SCI Life: October 2016

By | 2017-01-13T20:41:17+00:00 October 3rd, 2016|
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williams_brentHugs with a Higher Purpose

There are a lot of people who turn to motivational speaking post-SCI, but the kind of speaking Brent Poppen, a C5-7 quadriplegic from Paso Robles, California, does, stands out. With his bleached blond hair and his M.O. of “Hugs by Brent,” the happy energy he emanates is unforgettable.

“Much of my presentation centers around hope, acceptance, not giving up and making the right choice in difficult circumstances,” he says. Last year he reached over 30,000 students. “There’s nothing more rewarding than seeing the eyes of someone in my audience ‘get it’ and then be able to hug that person afterwards.”

Becoming a motivational speaker was a natural transition for Poppen. After his injury at age 16 (he was injured while play-wrestling at a summer camp), adapted sports helped him beat depression, eventually catapulting him to the Paralympics. He competed in the 2004 Athens Paralympics in quad rugby, winning bronze, and in 2008 he went to the Beijing Paralympics for tennis. “When speaking, I let my audience wear my Olympic Medal,” he says. “I’ve seen how powerful it can be for others to feel and wear it.”

Poppen also started free adaptive water skiing camps through his job as a rehabilitation counselor at Valley Children’s Hospital. “We do multiple ski camps a year, ranging from two to four depending on private lake access. We also bring jet skis to pull kids with their family in towable rafts.” For more info, visit their Facebook page: ”Valley Children’s Hospital Adaptive Sports.”

From penning his autobiography, Tragedy on the Mountain: from Paralysis to the Paralympics, to working on his latest invention with the help of a certified hand therapist — a prosthetic to throw a baseball again (see his website for more) — his motivation is nonstop, and the hugs he gives along the way are truly helping to change the world. Go to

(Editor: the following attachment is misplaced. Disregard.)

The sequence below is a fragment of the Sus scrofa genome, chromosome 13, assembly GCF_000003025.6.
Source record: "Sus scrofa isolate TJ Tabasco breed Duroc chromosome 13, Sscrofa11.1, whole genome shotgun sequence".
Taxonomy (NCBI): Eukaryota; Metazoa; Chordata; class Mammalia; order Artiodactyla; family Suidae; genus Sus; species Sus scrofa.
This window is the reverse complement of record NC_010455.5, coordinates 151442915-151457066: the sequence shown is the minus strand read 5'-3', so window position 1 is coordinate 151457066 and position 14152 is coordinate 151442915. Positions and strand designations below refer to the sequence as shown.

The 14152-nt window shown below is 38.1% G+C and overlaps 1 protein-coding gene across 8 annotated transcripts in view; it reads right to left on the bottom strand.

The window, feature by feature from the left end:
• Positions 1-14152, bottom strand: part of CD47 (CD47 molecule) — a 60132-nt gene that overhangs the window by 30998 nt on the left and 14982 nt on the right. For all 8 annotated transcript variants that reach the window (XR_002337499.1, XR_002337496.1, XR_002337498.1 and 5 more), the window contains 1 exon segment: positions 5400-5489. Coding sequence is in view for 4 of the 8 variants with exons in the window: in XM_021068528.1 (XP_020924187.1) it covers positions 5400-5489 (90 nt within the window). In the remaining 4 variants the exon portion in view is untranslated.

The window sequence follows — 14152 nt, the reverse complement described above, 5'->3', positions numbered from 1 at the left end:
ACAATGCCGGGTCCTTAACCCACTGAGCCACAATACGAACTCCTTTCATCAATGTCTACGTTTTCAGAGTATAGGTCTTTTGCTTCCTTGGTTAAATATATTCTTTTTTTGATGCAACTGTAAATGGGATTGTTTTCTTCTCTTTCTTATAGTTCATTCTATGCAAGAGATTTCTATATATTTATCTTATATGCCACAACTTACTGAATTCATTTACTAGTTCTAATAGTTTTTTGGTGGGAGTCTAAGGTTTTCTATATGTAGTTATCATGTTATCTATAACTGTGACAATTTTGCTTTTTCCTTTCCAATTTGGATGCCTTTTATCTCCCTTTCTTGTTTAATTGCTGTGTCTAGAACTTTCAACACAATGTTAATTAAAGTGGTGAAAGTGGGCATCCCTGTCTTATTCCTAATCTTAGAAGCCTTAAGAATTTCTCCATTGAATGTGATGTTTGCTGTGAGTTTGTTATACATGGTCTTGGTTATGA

New Power Add-On for Wheelchairs


In April Google awarded $20 million to disability nonprofits looking to create innovative solutions. One of the grant winners, the Center for Discovery in Harris, New York, a nonprofit dedicated to helping people with disabilities reshape their lives, was awarded $1.25 million.

The center was specifically awarded the money for indieGo, a new power add-on device for manual wheelchairs that is cheaper than anything else that has been made to date. Even better, the device works as a platform that any manual wheelchair can drive onto. The controls can also be adapted to any ability level.

Even cooler, the team behind indieGo will be making the blueprints available online so that anyone can adapt and use them at no cost. indieGo will have enough power to motor through malls, schools and more. Learn more at

Most Accessible Beach in the World?

Recently opened in Calabria, Italy, the Valentino Beach Club may be the most accessible beach in the world. With dozens of raised accessible private platforms (each with its own umbrella), a seat track pulley system that helps you into the water, and more, this free beach is definitely one for the bucket list.

See for yourself at